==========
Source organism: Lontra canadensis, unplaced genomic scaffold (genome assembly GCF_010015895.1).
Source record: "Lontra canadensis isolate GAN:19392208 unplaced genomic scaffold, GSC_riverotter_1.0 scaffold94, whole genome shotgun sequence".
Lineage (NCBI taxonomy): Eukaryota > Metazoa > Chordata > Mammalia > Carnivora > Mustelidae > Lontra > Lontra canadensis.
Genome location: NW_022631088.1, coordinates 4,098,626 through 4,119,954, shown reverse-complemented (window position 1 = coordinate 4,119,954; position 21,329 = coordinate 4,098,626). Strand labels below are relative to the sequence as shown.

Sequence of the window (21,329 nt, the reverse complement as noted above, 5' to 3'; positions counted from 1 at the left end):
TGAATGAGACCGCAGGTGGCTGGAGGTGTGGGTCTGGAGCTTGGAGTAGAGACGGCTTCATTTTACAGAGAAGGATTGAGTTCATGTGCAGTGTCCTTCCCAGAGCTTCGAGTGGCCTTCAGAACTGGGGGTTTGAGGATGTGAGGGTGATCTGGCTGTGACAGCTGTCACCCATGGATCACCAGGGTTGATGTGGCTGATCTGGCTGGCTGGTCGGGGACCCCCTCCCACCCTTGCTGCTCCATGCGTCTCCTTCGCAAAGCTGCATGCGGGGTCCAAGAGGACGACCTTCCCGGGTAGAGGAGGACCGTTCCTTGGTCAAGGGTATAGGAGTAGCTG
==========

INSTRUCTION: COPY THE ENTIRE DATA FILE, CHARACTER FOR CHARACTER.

Source organism: Lontra canadensis, unplaced genomic scaffold (genome assembly GCF_010015895.1).
Source record: "Lontra canadensis isolate GAN:19392208 unplaced genomic scaffold, GSC_riverotter_1.0 scaffold94, whole genome shotgun sequence".
Lineage (NCBI taxonomy): Eukaryota > Metazoa > Chordata > Mammalia > Carnivora > Mustelidae > Lontra > Lontra canadensis.
Genome location: NW_022631088.1, coordinates 4,098,626 through 4,119,954, shown reverse-complemented (window position 1 = coordinate 4,119,954; position 21,329 = coordinate 4,098,626). Strand labels below are relative to the sequence as shown.

Sequence of the window (21,329 nt, the reverse complement as noted above, 5' to 3'; positions counted from 1 at the left end):
TGAATGAGACCGCAGGTGGCTGGAGGTGTGGGTCTGGAGCTTGGAGTAGAGACGGCTTCATTTTACAGAGAAGGATTGAGTTCATGTGCAGTGTCCTTCCCAGAGCTTCGAGTGGCCTTCAGAACTGGGGGTTTGAGGATGTGAGGGTGATCTGGCTGTGACAGCTGTCACCCATGGATCACCAGGGTTGATGTGGCTGATCTGGCTGGCTGGTCGGGGACCCCCTCCCACCCTTGCTGCTCCATGCGTCTCCTTCGCAAAGCTGCATGCGGGGTCCAAGAGGACGACCTTCCCGGGTAGAGGAGGACCGTTCCTTGGTCAAGGGTATAGGAGTAGCTG